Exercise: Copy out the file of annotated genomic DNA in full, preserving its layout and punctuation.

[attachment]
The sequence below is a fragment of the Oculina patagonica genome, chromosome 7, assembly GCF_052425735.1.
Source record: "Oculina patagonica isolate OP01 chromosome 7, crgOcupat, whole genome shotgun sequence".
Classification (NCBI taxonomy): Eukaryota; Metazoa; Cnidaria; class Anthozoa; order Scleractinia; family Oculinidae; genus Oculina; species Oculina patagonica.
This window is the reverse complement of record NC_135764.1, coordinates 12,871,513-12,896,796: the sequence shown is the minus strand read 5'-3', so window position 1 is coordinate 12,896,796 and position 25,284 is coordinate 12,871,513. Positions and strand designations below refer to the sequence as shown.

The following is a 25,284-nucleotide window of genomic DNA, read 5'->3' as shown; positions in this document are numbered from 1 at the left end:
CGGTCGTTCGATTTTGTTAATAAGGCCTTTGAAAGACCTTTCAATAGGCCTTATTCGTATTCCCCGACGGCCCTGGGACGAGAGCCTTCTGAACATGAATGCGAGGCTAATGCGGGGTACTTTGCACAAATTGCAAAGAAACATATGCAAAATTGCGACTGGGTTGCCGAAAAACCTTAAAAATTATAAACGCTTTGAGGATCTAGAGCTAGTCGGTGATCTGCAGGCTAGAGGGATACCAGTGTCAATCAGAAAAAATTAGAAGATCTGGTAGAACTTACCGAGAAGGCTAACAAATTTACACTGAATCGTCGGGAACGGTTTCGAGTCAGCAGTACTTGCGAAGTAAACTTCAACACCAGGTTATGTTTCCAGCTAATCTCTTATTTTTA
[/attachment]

The sequence below is a fragment of the Oculina patagonica genome, chromosome 7, assembly GCF_052425735.1.
Source record: "Oculina patagonica isolate OP01 chromosome 7, crgOcupat, whole genome shotgun sequence".
Classification (NCBI taxonomy): Eukaryota; Metazoa; Cnidaria; class Anthozoa; order Scleractinia; family Oculinidae; genus Oculina; species Oculina patagonica.
This window is the reverse complement of record NC_135764.1, coordinates 12,871,513-12,896,796: the sequence shown is the minus strand read 5'-3', so window position 1 is coordinate 12,896,796 and position 25,284 is coordinate 12,871,513. Positions and strand designations below refer to the sequence as shown.

The following is a 25,284-nucleotide window of genomic DNA, read 5'->3' as shown; positions in this document are numbered from 1 at the left end:
CGGTCGTTCGATTTTGTTAATAAGGCCTTTGAAAGACCTTTCAATAGGCCTTATTCGTATTCCCCGACGGCCCTGGGACGAGAGCCTTCTGAACATGAATGCGAGGCTAATGCGGGGTACTTTGCACAAATTGCAAAGAAACATATGCAAAATTGCGACTGGGTTGCCGAAAAACCTTAAAAATTATAAACGCTTTGAGGATCTAGAGCTAGTCGGTGATCTGCAGGCTAGAGGGATACCAGTGTCAATCAGAAAAAATTAGAAGATCTGGTAGAACTTACCGAGAAGGCTAACAAATTTACACTGAATCGTCGGGAACGGTTTCGAGTCAGCAGTACTTGCGAAGTAAACTTCAACACCAGGTTATGTTTCCAGCTAATCTCTTATTTTTA